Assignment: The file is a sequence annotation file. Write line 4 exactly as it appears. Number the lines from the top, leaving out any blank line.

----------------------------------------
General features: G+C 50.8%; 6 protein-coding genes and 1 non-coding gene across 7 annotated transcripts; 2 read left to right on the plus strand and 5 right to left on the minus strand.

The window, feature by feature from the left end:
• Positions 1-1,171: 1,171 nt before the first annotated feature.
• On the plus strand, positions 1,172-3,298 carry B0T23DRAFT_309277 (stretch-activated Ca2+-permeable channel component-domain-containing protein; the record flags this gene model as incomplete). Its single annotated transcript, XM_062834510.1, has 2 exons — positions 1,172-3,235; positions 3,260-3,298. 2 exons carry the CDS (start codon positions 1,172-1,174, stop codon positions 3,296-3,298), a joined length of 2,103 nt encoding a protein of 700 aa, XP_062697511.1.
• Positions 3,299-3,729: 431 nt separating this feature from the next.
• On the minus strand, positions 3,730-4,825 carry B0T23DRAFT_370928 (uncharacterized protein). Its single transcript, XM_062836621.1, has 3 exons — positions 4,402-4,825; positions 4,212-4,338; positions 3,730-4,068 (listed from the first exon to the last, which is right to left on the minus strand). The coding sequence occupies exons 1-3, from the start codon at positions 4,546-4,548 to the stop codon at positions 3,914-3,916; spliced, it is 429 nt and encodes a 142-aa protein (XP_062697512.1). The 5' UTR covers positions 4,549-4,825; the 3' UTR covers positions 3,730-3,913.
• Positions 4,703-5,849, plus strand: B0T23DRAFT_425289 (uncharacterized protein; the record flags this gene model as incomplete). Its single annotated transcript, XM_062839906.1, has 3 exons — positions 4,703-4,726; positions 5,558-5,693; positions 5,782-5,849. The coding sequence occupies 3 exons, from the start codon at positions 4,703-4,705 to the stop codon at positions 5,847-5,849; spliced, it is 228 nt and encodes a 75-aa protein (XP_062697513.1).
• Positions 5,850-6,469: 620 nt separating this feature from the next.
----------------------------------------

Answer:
• On the plus strand, positions 1,172-3,298 carry B0T23DRAFT_309277 (stretch-activated Ca2+-permeable channel component-domain-containing protein; the record flags this gene model as incomplete). Its single annotated transcript, XM_062834510.1, has 2 exons — positions 1,172-3,235; positions 3,260-3,298. 2 exons carry the CDS (start codon positions 1,172-1,174, stop codon positions 3,296-3,298), a joined length of 2,103 nt encoding a protein of 700 aa, XP_062697511.1.